Amy Funk

Amy Funk Profile Picture
Training Group:

Membrane Biology

Mentor / Lab:

Dr. Christine Hrycyna

Specific Research Area / Project:

Characterization of the Substrate Binding Site of Isoprenyclysteine Carboxyl Methylstransferase and Targeted Inhibition to Improve Curren Chemotherapeutics

Undergraduate Institution:

The University of Minnesota

Research Profile:

CaaX proteins undergo three sequential post-translational modifications: isoprenylation of the cysteine residue, endoproteolysis of the –aaX residues and methylation of the isoprenylated cysteine by isoprenylcysteine carboxyl methyltransferase (Icmt). The most notable is K-Ras that is mutated in approximately 30% of all cancers and 90% of pancreatic cancer. We are focusing on the structure and function of Ste14p, the Icmt from S. cerevisiae, as a model for the human enzyme. As methylation is critical for proper localization of K-Ras in humans and may be essential for oncogenic transformation, Icmt may prove to be an excellent chemotherapeutic target. Utilizing site-directed mutagenesis and synthetic analogs of minimal substrates containing photoactive benzophenone or diazirine moieties, we have successfully identified regions of Ste14p that are implicated in substrate binding. We are now poised to understand in mechanistic detail how Ste14p mediates catalysis of the co-factor S-adenosylmethionine and an isoprenylated substrate.

Life After PULSe:

Current position: Postdoctoral Fellow at the National Cancer Institute (NCI) in Frederick, MD | National Institutes of Health (NIH)

Department: Signaling Networks in Cancer Section | Laboratory of Cell and Developmental Signaling (LCDS) | Center for Cancer Research (CCR)

Mentor: John Brognard, Ph.D.

I am a postdoctoral fellow at the National Cancer Institute (NCI) in Dr. John Brognard’s laboratory. I am investigating an understudied kinase called leucine zipper-bearing kinase (LZK) in head and neck squamous cell carcinoma (HNSCC). Our data indicates LZK as a promising therapeutic target for HNSCC patients. Currently, we are testing specific inhibitors in xenograft and PDX mouse models before moving to the clinic. As a past graduate student in the PULSe program, I learned many valuable research techniques and model systems during my four 8-week rotations and from the laboratory I joined in the Chemistry department. This knowledge has helped my current research projects progress quickly. Also, I was able to learn how to become an independent scientist at Purdue which has allowed me to thrive as a postdoctoral fellow at the NIH.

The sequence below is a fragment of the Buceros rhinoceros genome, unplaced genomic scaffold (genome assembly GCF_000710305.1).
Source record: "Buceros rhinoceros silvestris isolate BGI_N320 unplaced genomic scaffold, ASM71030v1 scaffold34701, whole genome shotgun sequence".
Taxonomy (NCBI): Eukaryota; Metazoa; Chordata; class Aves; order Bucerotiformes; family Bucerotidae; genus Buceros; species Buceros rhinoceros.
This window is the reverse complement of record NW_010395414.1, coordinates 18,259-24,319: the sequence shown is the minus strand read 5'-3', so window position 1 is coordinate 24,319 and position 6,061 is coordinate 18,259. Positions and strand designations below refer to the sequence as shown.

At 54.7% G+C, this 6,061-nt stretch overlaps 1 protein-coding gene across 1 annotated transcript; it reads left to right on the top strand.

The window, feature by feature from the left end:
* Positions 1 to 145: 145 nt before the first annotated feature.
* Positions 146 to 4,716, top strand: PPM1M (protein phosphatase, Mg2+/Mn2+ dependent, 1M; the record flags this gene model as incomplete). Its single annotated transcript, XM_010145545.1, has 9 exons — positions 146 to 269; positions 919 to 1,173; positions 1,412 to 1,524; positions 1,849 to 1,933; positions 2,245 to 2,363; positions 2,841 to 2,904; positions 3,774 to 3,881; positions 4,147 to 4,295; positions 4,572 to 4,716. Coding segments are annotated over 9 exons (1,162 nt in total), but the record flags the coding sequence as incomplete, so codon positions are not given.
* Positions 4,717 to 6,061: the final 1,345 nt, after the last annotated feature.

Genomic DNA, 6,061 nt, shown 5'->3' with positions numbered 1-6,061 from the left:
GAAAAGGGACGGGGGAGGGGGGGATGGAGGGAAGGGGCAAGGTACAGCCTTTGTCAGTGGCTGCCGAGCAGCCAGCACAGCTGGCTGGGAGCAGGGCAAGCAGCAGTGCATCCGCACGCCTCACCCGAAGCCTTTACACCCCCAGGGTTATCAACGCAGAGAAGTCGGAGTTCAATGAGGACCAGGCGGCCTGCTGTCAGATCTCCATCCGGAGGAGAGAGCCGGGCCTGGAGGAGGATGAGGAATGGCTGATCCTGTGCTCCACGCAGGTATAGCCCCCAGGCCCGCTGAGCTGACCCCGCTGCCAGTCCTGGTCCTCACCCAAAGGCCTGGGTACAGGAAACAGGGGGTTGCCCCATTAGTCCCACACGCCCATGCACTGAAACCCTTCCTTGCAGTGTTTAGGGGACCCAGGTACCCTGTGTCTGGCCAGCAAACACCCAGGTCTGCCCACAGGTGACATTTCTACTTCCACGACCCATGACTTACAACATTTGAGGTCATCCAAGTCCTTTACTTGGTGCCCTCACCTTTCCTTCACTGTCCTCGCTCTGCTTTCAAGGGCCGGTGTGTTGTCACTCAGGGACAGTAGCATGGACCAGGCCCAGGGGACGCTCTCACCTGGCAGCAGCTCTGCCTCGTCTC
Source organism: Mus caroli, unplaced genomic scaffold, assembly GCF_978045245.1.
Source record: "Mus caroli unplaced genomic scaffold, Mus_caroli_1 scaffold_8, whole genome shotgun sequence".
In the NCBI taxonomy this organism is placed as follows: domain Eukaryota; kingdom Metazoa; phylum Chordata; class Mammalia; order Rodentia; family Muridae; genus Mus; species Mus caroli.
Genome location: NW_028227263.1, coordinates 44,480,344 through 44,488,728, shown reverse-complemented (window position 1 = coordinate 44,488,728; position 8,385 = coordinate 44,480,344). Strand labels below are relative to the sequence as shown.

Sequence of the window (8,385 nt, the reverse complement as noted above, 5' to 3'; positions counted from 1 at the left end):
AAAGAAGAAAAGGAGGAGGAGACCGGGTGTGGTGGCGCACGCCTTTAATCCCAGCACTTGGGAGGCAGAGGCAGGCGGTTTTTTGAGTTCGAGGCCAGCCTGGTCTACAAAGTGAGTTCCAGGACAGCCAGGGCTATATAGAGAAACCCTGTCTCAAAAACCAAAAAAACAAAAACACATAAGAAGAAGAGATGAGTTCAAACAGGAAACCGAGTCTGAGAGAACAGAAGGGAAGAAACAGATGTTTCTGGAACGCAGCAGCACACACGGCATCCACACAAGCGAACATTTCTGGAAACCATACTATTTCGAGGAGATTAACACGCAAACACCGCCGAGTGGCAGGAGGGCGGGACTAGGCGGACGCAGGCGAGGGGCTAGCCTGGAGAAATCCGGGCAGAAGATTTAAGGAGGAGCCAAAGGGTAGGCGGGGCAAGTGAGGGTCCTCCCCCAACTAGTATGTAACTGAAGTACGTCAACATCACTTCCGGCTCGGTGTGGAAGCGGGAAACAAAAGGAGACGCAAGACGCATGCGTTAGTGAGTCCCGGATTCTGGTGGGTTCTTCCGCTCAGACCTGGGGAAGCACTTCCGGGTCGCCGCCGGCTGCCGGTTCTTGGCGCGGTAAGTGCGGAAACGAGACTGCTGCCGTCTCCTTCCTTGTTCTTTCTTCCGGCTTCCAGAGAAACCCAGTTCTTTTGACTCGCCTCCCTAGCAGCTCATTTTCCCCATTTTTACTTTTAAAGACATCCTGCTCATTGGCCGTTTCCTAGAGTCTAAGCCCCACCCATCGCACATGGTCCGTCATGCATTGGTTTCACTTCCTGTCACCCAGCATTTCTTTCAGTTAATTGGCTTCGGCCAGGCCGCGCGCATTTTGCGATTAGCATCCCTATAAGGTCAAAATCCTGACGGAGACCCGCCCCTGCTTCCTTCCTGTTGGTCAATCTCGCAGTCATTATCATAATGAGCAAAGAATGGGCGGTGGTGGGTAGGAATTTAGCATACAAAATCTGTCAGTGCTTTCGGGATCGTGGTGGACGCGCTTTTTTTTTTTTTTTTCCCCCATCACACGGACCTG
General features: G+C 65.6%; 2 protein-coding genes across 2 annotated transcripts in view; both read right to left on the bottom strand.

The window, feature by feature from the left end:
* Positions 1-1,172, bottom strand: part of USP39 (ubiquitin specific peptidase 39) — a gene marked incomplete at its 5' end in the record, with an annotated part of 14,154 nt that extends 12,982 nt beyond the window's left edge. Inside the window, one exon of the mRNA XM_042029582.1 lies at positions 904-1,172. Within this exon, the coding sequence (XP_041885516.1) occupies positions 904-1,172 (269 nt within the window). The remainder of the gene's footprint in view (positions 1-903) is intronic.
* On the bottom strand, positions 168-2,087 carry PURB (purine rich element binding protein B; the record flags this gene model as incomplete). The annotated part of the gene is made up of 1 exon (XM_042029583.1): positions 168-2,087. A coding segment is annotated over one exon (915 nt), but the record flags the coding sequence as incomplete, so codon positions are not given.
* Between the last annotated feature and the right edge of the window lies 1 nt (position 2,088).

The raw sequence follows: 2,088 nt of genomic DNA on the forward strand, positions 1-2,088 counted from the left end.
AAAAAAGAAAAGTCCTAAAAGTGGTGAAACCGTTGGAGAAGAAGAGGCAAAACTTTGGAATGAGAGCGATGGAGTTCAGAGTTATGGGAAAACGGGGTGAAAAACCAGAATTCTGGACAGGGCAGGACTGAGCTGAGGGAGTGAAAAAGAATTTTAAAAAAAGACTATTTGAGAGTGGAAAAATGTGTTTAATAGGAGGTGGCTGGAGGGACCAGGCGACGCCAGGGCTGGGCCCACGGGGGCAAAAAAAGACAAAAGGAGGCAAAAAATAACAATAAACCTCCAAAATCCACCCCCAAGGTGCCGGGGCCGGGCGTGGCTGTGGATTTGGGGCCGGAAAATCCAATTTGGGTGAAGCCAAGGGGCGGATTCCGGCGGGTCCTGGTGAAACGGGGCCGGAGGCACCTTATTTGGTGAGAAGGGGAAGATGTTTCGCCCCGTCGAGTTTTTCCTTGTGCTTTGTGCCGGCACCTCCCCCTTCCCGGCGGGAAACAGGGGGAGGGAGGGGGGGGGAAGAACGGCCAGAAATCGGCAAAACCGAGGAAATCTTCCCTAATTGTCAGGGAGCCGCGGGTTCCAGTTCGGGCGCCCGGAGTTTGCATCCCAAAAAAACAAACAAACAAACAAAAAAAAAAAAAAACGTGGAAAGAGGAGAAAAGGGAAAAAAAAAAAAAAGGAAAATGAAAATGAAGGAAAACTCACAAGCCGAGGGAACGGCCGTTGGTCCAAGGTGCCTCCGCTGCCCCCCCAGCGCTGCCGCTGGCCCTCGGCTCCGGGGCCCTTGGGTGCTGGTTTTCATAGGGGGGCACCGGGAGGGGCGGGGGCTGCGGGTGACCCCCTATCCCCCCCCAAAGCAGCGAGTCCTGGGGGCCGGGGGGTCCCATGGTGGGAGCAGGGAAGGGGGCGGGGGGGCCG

In addition to my research, I am also involved in the NIH community. During my first year at the NCI, I became involved in the Center for Cancer Research Fellows and Young Investigators (CCR-FYI) association. Last year I was voted into the Vice-chair position to help plan the CCR-FYI’s Annual Colloquium. During the two day event, we scheduled intramural and extramural scientists to speak about their research to postdocs, postbacs, and graduate students at the NCI. Additionally, we had workshops, panels, and poster sessions throughout the two day event. Starting this June, I will be the Chair for planning the 2020 Colloquium. My involvement at the NIH was motivated by the great experiences I had as a part of the PULSe graduate student organization (GSO) at Purdue. As a result, I joined the FYI association at the start of my fellowship. This association has been very beneficial by increasing my networking circle and learning professional skills outside of the laboratory. Overall, PULSe was an outstanding interdisciplinary graduate program and it will definitely help any student succeed in their future career path.


  • Women in Science Travel Grant (Awarded Spring 2013)
  • PULSe Travel Grant (Awarded Spring 2013)
  • PULSe Graduate Student Organization Officer Certificate of Appreciation (Awarded Spring 2013)
  • First-Year Mentoring Program Certificate of Appreciation (Awarded Spring 2013)
  • Science in Schools Certificate of Recognition (Awarded Spring 2013)
  • Science in Schools Certificate of Recognition (Awarded Spring 2012)
  • PULSe Fellowship (Fall 2011 to Summer 2012)


  • Amy L. Funk, Kalub Hahne, Jeffery Vervacke, Richard Gibbs, Mark Distefano, and Christine Hrycyna. “Elucidation and Targeted Inhibition of the Substrate Binding Site of Isoprenylcysteine Carboxyl Methyltransferase” The Office of Interdisciplinary Graduate Programs (OIGP) Poster Presentation, Purdue University, West Lafayette, IN (Spring 2013)
  • Christine Hrycyna. “Membrane Proteins: Cancer Therapeutics and Drug Delivery” Spring PULSe Recruitment Poster Presentation, Purdue University, West Lafayette, IN (Spring 2013)


  • American Chemical Society Member (Spring 2013-Present)
  • Iota Sigma Pi National Honor Society For Women in Chemistry (Spring 2012-Present)
  • PULSe Graduate Student Organization Secretary Officer (Summer 2012-Present)
  • First-Year Mentoring Program (Fall 2012-Present)
  • Volunteer with Science in Schools/Science Night Programs (Fall 2011-Present)
  • Women in Science Member (Fall 2011-Present)

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